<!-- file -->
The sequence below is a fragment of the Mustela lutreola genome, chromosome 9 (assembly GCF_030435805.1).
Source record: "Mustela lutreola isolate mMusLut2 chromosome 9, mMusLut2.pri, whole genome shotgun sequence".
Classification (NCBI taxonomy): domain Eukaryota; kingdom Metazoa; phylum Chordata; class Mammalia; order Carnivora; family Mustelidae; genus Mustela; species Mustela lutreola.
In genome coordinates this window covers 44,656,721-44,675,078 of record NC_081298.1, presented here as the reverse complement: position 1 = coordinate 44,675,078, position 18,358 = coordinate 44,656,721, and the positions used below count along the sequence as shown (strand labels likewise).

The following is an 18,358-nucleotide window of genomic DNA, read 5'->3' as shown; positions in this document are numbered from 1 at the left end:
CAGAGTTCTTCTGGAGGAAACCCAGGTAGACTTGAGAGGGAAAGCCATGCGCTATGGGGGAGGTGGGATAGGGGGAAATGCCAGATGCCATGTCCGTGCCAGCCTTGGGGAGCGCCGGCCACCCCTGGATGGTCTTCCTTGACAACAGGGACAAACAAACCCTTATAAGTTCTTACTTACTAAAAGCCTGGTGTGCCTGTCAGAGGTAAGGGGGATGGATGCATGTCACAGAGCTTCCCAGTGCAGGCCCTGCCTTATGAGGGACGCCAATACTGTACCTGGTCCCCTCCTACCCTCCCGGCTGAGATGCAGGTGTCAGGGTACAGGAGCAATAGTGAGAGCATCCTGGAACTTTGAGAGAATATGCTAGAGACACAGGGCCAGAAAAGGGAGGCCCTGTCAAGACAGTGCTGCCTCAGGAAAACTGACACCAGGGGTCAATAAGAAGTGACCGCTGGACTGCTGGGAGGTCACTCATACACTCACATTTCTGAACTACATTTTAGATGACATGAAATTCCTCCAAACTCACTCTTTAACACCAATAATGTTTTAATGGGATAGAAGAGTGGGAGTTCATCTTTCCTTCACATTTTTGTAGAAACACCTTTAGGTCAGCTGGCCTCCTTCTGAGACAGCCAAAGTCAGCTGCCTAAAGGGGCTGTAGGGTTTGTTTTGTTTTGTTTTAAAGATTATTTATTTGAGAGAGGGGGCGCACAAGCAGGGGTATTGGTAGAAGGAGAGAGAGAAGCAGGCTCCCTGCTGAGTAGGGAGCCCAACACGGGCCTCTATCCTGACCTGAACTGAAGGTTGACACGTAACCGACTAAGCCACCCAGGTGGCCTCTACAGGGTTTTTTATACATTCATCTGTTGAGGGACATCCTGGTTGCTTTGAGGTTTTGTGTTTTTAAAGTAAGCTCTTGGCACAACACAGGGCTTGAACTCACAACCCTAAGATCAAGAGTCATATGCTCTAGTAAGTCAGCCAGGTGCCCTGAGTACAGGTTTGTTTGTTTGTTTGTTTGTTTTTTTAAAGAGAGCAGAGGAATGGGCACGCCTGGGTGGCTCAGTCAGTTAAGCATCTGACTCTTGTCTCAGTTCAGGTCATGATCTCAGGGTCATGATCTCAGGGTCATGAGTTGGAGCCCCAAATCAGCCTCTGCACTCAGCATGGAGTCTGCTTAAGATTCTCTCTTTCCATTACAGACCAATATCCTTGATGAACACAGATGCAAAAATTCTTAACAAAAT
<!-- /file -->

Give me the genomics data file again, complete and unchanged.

The sequence below is a fragment of the Mustela lutreola genome, chromosome 9 (assembly GCF_030435805.1).
Source record: "Mustela lutreola isolate mMusLut2 chromosome 9, mMusLut2.pri, whole genome shotgun sequence".
Classification (NCBI taxonomy): domain Eukaryota; kingdom Metazoa; phylum Chordata; class Mammalia; order Carnivora; family Mustelidae; genus Mustela; species Mustela lutreola.
In genome coordinates this window covers 44,656,721-44,675,078 of record NC_081298.1, presented here as the reverse complement: position 1 = coordinate 44,675,078, position 18,358 = coordinate 44,656,721, and the positions used below count along the sequence as shown (strand labels likewise).

The following is an 18,358-nucleotide window of genomic DNA, read 5'->3' as shown; positions in this document are numbered from 1 at the left end:
CAGAGTTCTTCTGGAGGAAACCCAGGTAGACTTGAGAGGGAAAGCCATGCGCTATGGGGGAGGTGGGATAGGGGGAAATGCCAGATGCCATGTCCGTGCCAGCCTTGGGGAGCGCCGGCCACCCCTGGATGGTCTTCCTTGACAACAGGGACAAACAAACCCTTATAAGTTCTTACTTACTAAAAGCCTGGTGTGCCTGTCAGAGGTAAGGGGGATGGATGCATGTCACAGAGCTTCCCAGTGCAGGCCCTGCCTTATGAGGGACGCCAATACTGTACCTGGTCCCCTCCTACCCTCCCGGCTGAGATGCAGGTGTCAGGGTACAGGAGCAATAGTGAGAGCATCCTGGAACTTTGAGAGAATATGCTAGAGACACAGGGCCAGAAAAGGGAGGCCCTGTCAAGACAGTGCTGCCTCAGGAAAACTGACACCAGGGGTCAATAAGAAGTGACCGCTGGACTGCTGGGAGGTCACTCATACACTCACATTTCTGAACTACATTTTAGATGACATGAAATTCCTCCAAACTCACTCTTTAACACCAATAATGTTTTAATGGGATAGAAGAGTGGGAGTTCATCTTTCCTTCACATTTTTGTAGAAACACCTTTAGGTCAGCTGGCCTCCTTCTGAGACAGCCAAAGTCAGCTGCCTAAAGGGGCTGTAGGGTTTGTTTTGTTTTGTTTTAAAGATTATTTATTTGAGAGAGGGGGCGCACAAGCAGGGGTATTGGTAGAAGGAGAGAGAGAAGCAGGCTCCCTGCTGAGTAGGGAGCCCAACACGGGCCTCTATCCTGACCTGAACTGAAGGTTGACACGTAACCGACTAAGCCACCCAGGTGGCCTCTACAGGGTTTTTTATACATTCATCTGTTGAGGGACATCCTGGTTGCTTTGAGGTTTTGTGTTTTTAAAGTAAGCTCTTGGCACAACACAGGGCTTGAACTCACAACCCTAAGATCAAGAGTCATATGCTCTAGTAAGTCAGCCAGGTGCCCTGAGTACAGGTTTGTTTGTTTGTTTGTTTGTTTTTTTAAAGAGAGCAGAGGAATGGGCACGCCTGGGTGGCTCAGTCAGTTAAGCATCTGACTCTTGTCTCAGTTCAGGTCATGATCTCAGGGTCATGATCTCAGGGTCATGAGTTGGAGCCCCAAATCAGCCTCTGCACTCAGCATGGAGTCTGCTTAAGATTCTCTCTTTCCATTACAGACCAATATCCTTGATGAACACAGATGCAAAAATTCTTAACAAAAT